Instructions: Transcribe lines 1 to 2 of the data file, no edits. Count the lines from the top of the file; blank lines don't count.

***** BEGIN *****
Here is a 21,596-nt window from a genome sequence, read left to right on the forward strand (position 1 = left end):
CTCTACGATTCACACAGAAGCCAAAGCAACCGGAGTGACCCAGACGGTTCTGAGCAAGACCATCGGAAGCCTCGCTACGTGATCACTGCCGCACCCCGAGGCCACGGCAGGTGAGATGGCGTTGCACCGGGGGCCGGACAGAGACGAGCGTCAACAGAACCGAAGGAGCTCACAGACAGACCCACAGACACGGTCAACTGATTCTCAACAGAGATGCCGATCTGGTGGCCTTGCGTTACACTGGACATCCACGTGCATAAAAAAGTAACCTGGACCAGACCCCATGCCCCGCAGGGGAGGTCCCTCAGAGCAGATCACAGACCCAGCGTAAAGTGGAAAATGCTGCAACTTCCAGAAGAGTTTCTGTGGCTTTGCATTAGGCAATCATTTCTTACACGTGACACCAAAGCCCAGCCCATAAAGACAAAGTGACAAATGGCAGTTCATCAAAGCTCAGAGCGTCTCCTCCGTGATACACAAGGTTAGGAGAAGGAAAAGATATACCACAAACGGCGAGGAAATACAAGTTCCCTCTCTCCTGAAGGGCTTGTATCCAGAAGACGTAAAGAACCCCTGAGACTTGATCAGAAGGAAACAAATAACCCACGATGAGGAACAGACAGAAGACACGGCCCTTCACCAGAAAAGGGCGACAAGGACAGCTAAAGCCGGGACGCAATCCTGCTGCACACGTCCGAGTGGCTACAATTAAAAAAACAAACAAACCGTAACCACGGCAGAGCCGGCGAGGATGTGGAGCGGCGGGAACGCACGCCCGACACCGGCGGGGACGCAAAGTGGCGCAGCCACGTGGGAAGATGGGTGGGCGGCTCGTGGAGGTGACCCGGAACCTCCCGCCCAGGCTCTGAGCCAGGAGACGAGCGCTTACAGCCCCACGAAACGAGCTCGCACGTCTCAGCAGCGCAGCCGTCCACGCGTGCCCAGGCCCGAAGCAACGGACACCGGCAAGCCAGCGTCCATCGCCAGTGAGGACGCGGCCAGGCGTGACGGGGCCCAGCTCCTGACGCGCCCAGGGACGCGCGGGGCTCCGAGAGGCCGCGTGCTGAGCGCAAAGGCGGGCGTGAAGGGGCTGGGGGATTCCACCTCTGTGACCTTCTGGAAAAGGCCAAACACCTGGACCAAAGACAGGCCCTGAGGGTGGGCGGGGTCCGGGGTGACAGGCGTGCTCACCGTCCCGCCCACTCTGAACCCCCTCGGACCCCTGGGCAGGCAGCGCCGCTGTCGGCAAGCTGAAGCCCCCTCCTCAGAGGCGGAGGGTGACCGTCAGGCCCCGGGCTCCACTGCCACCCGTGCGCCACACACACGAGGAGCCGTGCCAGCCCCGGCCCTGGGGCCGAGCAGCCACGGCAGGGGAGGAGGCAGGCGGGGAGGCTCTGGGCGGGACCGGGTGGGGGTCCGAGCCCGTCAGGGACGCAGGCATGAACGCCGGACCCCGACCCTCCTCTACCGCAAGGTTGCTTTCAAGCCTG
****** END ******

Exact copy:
Here is a 21,596-nt window from a genome sequence, read left to right on the forward strand (position 1 = left end):
CTCTACGATTCACACAGAAGCCAAAGCAACCGGAGTGACCCAGACGGTTCTGAGCAAGACCATCGGAAGCCTCGCTACGTGATCACTGCCGCACCCCGAGGCCACGGCAGGTGAGATGGCGTTGCACCGGGGGCCGGACAGAGACGAGCGTCAACAGAACCGAAGGAGCTCACAGACAGACCCACAGACACGGTCAACTGATTCTCAACAGAGATGCCGATCTGGTGGCCTTGCGTTACACTGGACATCCACGTGCATAAAAAAGTAACCTGGACCAGACCCCATGCCCCGCAGGGGAGGTCCCTCAGAGCAGATCACAGACCCAGCGTAAAGTGGAAAATGCTGCAACTTCCAGAAGAGTTTCTGTGGCTTTGCATTAGGCAATCATTTCTTACACGTGACACCAAAGCCCAGCCCATAAAGACAAAGTGACAAATGGCAGTTCATCAAAGCTCAGAGCGTCTCCTCCGTGATACACAAGGTTAGGAGAAGGAAAAGATATACCACAAACGGCGAGGAAATACAAGTTCCCTCTCTCCTGAAGGGCTTGTATCCAGAAGACGTAAAGAACCCCTGAGACTTGATCAGAAGGAAACAAATAACCCACGATGAGGAACAGACAGAAGACACGGCCCTTCACCAGAAAAGGGCGACAAGGACAGCTAAAGCCGGGACGCAATCCTGCTGCACACGTCCGAGTGGCTACAATTAAAAAAACAAACAAACCGTAACCACGGCAGAGCCGGCGAGGATGTGGAGCGGCGGGAACGCACGCCCGACACCGGCGGGGACGCAAAGTGGCGCAGCCACGTGGGAAGATGGGTGGGCGGCTCGTGGAGGTGACCCGGAACCTCCCGCCCAGGCTCTGAGCCAGGAGACGAGCGCTTACAGCCCCACGAAACGAGCTCGCACGTCTCAGCAGCGCAGCCGTCCACGCGTGCCCAGGCCCGAAGCAACGGACACCGGCAAGCCAGCGTCCATCGCCAGTGAGGACGCGGCCAGGCGTGACGGGGCCCAGCTCCTGACGCGCCCAGGGACGCGCGGGGCTCCGAGAGGCCGCGTGCTGAGCGCAAAGGCGGGCGTGAAGGGGCTGGGGGATTCCACCTCTGTGACCTTCTGGAAAAGGCCAAACACCTGGACCAAAGACAGGCCCTGAGGGTGGGCGGGGTCCGGGGTGACAGGCGTGCTCACCGTCCCGCCCACTCTGAACCCCCTCGGACCCCTGGGCAGGCAGCGCCGCTGTCGGCAAGCTGAAGCCCCCTCCTCAGAGGCGGAGGGTGACCGTCAGGCCCCGGGCTCCACTGCCACCCGTGCGCCACACACACGAGGAGCCGTGCCAGCCCCGGCCCTGGGGCCGAGCAGCCACGGCAGGGGAGGAGGCAGGCGGGGAGGCTCTGGGCGGGACCGGGTGGGGGTCCGAGCCCGTCAGGGACGCAGGCATGAACGCCGGACCCCGACCCTCCTCTACCGCAAGGTTGCTTTCAAGCCTG